Researchers performing long-term agricultural studies in Wisconsin conclude that "...organic systems were more profitable than the Midwestern standards of continuous corn, no-till corn and soybeans, and intensively managed alfalfa" while "rotational grazing of dairy heifers was as profitable as the organic systems."
Further, "...organic forage crops can yield both as much dry matter as their conventional counterparts and with quality sufficient to produce as much milk..." and organic corn, soybean, and winter wheat "can produce 90% as well as their conventionally managed counterparts..." with weed control being a problem on average in one out of three years, and production being almost identical in two out of three years.
Chavas, J-P., Posner, J.L., Hedtcke, J.L. (2009). Organic and conventional production systems in the Wisconsin Integrated Cropping Systems Trial: II. Economic and risk analysis 1993-2006. Agronomy Journal 101:2, 288-295.
- Currently free - future access via UW-Madison library online subscription
Posner, J.L., Baldock, J.O., Hedtcke, J.L. (2008). Organic and conventional production systems in the Wisconsin Integrated Cropping Systems Trials: I. Productivity 1990-2002. Agronomy Journal 100:2, 253-260.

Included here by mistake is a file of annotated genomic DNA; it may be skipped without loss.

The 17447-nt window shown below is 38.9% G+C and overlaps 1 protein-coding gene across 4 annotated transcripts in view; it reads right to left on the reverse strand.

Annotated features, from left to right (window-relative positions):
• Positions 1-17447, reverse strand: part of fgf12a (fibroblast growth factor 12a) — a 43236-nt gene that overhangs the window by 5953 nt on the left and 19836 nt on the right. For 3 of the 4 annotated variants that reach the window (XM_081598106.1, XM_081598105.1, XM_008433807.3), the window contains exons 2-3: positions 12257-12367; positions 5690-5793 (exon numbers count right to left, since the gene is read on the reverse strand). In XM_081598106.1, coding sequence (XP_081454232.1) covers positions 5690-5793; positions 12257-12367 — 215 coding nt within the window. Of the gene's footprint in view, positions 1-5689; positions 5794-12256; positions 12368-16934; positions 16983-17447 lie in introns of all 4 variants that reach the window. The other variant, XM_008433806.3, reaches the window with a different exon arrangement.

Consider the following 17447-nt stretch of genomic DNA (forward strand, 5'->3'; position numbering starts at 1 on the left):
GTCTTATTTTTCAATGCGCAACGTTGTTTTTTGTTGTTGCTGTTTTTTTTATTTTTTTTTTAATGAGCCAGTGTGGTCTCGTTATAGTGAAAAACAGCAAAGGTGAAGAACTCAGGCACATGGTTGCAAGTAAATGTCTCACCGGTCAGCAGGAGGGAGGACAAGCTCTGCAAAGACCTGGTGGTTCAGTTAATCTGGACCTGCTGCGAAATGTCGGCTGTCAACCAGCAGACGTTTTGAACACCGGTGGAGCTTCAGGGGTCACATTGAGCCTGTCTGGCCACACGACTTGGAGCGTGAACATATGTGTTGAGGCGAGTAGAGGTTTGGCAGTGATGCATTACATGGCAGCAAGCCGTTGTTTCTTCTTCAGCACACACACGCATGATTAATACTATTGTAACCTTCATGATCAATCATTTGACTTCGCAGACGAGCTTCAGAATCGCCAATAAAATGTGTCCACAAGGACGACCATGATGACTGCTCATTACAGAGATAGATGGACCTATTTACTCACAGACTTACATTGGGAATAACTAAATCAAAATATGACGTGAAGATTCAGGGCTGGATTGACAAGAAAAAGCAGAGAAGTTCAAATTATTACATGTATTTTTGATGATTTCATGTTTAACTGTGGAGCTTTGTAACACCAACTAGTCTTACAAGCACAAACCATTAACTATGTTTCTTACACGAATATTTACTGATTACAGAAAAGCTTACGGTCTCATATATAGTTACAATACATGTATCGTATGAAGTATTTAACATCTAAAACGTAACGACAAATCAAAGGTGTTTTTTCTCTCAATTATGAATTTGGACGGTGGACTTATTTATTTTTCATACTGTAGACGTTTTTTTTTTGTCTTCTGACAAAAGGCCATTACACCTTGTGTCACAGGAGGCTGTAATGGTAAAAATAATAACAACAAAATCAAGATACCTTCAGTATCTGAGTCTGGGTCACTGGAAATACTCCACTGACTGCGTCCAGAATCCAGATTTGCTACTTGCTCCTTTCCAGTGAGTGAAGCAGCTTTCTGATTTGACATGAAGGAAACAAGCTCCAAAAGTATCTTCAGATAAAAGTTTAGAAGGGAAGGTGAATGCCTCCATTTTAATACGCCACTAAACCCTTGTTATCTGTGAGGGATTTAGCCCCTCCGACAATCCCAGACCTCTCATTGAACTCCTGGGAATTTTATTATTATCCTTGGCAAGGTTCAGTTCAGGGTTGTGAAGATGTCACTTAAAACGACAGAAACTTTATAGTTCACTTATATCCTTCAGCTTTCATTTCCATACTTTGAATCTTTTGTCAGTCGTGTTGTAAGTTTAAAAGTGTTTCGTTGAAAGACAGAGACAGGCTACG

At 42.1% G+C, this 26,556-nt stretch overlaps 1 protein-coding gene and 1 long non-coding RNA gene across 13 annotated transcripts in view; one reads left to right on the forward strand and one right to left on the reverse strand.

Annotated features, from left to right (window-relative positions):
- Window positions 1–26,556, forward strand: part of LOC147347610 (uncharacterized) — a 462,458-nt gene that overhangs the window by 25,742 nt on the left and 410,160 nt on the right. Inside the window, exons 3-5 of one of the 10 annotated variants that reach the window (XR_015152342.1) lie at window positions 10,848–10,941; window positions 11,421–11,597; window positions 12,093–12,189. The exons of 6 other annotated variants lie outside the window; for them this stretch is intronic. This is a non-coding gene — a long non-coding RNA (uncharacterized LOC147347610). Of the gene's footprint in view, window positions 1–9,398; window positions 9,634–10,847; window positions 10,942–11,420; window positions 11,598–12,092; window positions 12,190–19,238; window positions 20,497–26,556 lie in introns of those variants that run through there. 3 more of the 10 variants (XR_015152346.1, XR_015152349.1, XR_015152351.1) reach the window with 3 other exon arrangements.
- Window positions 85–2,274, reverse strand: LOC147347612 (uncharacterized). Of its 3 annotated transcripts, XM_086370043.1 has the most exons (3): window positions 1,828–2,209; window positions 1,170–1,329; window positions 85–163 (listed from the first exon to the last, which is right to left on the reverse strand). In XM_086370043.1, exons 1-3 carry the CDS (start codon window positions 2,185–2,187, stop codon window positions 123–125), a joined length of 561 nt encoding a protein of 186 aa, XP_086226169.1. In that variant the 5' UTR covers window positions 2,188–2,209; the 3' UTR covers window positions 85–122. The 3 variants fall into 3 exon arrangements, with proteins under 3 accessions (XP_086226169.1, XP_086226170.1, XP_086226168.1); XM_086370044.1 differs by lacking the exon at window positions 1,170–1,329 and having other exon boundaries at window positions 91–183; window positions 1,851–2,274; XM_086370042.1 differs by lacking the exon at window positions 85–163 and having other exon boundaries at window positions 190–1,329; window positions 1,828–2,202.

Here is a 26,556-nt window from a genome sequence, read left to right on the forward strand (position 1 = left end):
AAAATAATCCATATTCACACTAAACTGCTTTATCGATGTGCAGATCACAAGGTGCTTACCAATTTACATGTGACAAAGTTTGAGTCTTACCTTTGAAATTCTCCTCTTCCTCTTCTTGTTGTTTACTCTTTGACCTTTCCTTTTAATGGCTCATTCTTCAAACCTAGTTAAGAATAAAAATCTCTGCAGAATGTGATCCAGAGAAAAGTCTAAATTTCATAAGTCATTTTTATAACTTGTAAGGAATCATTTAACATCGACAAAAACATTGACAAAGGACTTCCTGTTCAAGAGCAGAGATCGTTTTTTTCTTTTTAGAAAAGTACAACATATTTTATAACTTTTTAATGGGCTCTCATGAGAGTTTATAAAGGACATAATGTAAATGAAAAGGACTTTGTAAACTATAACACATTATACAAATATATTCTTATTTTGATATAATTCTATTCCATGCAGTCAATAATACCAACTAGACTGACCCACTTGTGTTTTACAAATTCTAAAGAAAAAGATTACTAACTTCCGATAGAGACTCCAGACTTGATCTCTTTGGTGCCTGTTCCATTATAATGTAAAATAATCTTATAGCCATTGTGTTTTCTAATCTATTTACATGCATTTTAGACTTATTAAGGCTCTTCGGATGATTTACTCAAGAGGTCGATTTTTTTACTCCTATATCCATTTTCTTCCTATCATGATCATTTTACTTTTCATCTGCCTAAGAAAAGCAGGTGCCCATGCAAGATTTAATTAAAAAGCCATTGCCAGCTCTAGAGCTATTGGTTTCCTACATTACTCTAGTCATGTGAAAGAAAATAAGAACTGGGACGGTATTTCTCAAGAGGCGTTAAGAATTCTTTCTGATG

- UW-Madison access via library online subscription
- Wisconsin Integrated Cropping Systems Trial Project
- Report of the Wisconsin Integrated Cropping Systems Trial Project (1989-2006)
- Vertical distribution of phosphorus at the Wisconsin Integrated Cropping Systems Trial (2004)
- Low-input forage rotation: similar returns, reduced costs (2001)
- Cropping systems trial provides unique analysis (1999)
- Diversity pays off on cash grain farms (1999)
- Gross margins comparison of three cash grain cropping systems 1991-1994 (1995)
- Long-term study evaluates impacts of six Wisconsin cropping systems (1993)
- Baseline data for a coorientational approach to evaluation of changes produced by a sustainable agricultural demonstration program: the Wisconsin Integrated Cropping Systems Trial (1993)